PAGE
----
Tuesday, October 25, 2011

Workflow: Retouching and printing II

Yonex Isometric Tour 300. Circa 1995.

This is an addendum to my original post. I've been asked to touch more upon either (or both) of these subjects. Though that post was written over a year ago, it rings truer than ever.

When I played high school badminton for my school in Taipei carbon technologies (like graphite) were finding their way into the racquets we used. The "best" racquets were integrated "unibody" racquets where the handle, shaft, and head were all a single monocoque piece. Traditionally racquets were made of some metal in multiple pieces and then welded together. These "newer" racquets were not only lighter due to their materials but were also lighter without sacrificing structural integrity. For all intents and purposes these racquets were more structurally sound because they were designed as a single piece and not welded together. That being said, traditional welding was pretty good and I wouldn't necessarily bet on an old racquet falling apart at the welds.

Monday, October 24, 2011

Everything that has a beginning has an end...

Nearly two months ago I received a letter at the studio that the property management company was terminating my lease at the current location for LUCIMA Studio. For 20 months I've been operating out of a 1,300 sf. warehouse space in Alhambra that I've called "home". It wasn't anything spectacular but it was the beginning of LUCIMA Studio. While I didn't have any immediate plans to leave, I also knew I wasn't going to be at that location forever. I had purposely signed a 1-year lease at the beginning so I wouldn't get stuck with a long-term contract. At the time I had no idea if I could sustain the cost of the studio...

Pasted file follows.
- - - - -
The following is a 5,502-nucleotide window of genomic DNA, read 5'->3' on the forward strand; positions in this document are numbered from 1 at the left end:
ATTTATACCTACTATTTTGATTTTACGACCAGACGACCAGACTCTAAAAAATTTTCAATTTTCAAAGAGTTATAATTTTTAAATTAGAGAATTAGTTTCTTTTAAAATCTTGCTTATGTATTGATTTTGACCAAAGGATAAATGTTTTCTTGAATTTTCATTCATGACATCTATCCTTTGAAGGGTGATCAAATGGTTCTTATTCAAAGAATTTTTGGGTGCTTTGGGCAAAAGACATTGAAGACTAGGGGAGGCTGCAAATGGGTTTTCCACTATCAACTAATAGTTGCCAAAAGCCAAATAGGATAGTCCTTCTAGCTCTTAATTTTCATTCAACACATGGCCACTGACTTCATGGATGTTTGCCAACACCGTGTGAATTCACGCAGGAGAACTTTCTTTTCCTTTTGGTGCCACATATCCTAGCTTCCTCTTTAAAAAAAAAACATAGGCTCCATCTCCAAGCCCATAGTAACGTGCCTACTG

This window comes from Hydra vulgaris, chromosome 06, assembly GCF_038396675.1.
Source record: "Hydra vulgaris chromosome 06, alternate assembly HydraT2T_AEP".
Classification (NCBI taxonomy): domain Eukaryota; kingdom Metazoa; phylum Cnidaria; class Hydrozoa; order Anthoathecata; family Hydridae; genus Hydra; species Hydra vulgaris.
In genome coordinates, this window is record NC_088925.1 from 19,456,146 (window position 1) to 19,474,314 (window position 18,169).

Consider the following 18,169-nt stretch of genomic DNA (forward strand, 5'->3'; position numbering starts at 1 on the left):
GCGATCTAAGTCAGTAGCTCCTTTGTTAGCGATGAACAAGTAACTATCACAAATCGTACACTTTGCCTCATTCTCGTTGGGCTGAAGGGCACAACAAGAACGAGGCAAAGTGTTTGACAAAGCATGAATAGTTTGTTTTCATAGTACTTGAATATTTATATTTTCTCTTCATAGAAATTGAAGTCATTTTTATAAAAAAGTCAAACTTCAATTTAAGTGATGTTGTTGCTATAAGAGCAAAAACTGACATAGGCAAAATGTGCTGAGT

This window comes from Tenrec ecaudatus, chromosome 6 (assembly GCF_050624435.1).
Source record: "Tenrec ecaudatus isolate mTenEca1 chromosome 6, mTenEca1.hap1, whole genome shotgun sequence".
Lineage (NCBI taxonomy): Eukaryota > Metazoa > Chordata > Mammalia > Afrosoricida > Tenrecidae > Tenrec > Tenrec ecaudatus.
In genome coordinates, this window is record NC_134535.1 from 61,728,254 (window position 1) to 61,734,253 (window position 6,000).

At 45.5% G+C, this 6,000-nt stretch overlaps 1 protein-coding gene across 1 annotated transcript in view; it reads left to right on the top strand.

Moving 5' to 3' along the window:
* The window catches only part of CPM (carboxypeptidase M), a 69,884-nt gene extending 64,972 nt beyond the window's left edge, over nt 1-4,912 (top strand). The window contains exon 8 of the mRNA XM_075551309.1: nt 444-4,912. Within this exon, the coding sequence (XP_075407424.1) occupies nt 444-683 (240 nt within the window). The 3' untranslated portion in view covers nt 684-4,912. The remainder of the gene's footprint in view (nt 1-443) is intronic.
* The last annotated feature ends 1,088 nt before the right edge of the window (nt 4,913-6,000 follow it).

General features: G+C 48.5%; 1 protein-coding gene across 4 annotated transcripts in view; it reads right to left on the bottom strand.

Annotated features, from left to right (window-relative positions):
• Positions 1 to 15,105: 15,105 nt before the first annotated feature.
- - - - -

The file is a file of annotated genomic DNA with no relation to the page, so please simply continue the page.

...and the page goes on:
20 months later I'm not only still here but have signed a 3-year lease for a 2,100 s.f. space. much closer to my house.

Tomorrow I move out of my current space and move into the new studio.

Tonight I reminisce the time spent at the old space.

Saturday, October 15, 2011

Scalable Storage and Backup III

OWC Mercury Elite-AL Pro Qx2

Since January/February, I've been running an OWC Mercury Elite-AL Pro Qx2 with 4 Western Digital 1.5TB Caviar Green drives.

The Caviar Greens are not rated for RAID but they are cheap and easily acquired and have served me well so far.

Until last weekend when one of the drives failed. The drive light began to flash and the audible beep came on. I turned off the beep. Reset the box. It came one again. I pulled out the drive, reset the box and still it refused to go away.

Ordered a new drive, put it in. Rebuild light came on, beep went away, flashing drive light went away.

Sent in the old drive to WD and got a (presumably) new one back. You're advised (by Lloyd Chambers) to always keep a spare in case this stuff happens. You don't want to sit around too long without protection. If a second drive fails, there's a high likelihood of data loss. Then you're SOL.

Then your backup solution comes into play. Do you have a backup of that box? What if you get robbed and someone steals the box AND your backup solution? Yeah, both drives at the same time. Highly likely if they're sitting next to each other as mine are.